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Clytemnestras.

Sunday dusk. Inside the rooms everything in its place like a regiment readied for sleep after an uneventful day. In the kitchen the cat gnaws on the last fishbone closing the circle of tranquility.

Autumn rays touch Our faces with ash. Bent, we ravel up the tale of our lives. The lunatic goes to thank the saint for her cure. The whore with the high rump slips through the husband's door. No one knows if the knifegrinder sharpens his blade for a killing. The priest shares his secrets with the coffinmaker. The sea stirs itself with melon husks and ancient shipwreck.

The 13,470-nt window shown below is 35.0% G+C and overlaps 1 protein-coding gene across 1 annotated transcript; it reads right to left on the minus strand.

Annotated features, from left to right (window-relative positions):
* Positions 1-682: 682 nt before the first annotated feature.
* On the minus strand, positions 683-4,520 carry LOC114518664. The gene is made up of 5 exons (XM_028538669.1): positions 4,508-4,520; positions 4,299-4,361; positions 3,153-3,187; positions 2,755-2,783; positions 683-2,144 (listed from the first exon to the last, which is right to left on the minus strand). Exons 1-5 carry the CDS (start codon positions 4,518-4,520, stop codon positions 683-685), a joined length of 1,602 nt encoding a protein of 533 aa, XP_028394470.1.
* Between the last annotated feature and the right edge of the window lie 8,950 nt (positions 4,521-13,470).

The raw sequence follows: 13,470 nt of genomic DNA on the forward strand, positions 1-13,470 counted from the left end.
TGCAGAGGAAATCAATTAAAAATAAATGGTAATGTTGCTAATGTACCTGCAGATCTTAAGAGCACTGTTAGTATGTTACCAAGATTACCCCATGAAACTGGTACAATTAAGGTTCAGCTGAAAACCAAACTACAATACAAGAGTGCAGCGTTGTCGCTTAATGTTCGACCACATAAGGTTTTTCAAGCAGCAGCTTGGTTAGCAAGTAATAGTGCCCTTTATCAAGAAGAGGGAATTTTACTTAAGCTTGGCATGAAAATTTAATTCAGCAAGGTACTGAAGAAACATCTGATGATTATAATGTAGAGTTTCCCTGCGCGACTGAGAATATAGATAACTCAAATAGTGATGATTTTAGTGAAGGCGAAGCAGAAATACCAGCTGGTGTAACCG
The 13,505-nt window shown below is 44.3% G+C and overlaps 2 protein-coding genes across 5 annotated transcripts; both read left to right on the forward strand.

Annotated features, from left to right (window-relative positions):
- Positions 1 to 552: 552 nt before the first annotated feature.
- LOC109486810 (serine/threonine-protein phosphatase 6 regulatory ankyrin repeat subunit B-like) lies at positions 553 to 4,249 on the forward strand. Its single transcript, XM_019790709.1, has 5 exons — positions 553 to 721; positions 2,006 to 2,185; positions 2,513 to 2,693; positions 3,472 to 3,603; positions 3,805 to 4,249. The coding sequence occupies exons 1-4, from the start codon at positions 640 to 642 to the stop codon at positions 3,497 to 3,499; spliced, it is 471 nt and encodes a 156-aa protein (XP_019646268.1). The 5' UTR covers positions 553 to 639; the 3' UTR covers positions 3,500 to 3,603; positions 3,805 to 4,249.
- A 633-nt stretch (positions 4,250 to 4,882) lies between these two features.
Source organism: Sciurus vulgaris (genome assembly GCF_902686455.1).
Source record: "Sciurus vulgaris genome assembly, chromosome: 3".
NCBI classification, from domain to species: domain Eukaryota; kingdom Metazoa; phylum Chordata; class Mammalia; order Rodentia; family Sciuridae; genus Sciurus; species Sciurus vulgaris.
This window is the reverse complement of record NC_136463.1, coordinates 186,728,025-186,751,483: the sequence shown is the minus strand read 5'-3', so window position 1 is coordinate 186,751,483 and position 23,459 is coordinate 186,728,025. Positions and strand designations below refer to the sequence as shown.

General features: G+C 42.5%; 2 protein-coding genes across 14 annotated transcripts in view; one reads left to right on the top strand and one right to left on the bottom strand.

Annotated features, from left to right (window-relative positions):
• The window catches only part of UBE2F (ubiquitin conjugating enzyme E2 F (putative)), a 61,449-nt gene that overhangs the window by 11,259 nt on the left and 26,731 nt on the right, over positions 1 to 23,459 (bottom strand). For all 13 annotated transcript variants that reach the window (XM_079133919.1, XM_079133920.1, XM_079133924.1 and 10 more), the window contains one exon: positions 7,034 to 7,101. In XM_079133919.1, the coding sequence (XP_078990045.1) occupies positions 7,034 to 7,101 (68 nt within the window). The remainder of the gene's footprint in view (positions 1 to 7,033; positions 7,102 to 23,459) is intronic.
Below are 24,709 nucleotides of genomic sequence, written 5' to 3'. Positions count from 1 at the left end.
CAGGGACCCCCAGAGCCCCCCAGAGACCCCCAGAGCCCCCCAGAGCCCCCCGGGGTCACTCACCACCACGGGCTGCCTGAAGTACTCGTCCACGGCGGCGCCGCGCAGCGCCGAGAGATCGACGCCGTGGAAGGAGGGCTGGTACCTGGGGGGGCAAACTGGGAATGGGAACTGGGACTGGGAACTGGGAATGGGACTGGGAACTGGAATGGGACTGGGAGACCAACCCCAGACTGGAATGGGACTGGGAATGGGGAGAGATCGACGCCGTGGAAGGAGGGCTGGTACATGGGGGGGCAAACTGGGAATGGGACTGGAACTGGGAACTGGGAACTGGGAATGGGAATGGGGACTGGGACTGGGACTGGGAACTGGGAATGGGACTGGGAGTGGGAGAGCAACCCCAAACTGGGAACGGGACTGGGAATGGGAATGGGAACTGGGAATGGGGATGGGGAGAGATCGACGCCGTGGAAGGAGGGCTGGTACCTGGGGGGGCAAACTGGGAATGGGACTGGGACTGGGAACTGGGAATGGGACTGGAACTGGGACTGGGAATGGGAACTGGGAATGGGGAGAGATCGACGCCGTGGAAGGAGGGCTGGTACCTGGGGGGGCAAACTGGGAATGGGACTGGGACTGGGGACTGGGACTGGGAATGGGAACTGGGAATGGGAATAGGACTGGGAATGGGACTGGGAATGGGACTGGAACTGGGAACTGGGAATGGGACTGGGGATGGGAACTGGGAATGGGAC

The bells ring for evening prayer. Each gust of wind drops a cluster of mulberry leaves on the pharmacy's tin roof. What lies between us and that noble queen? She on the palace stair waiting for the sentinels of victory We, spinning dreamthreads to the moon to hang ourselves on.
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Author:Bita, Lili; Zaller, Robert
Publication:The American Poetry Review
Date:May 1, 1993
Words:151
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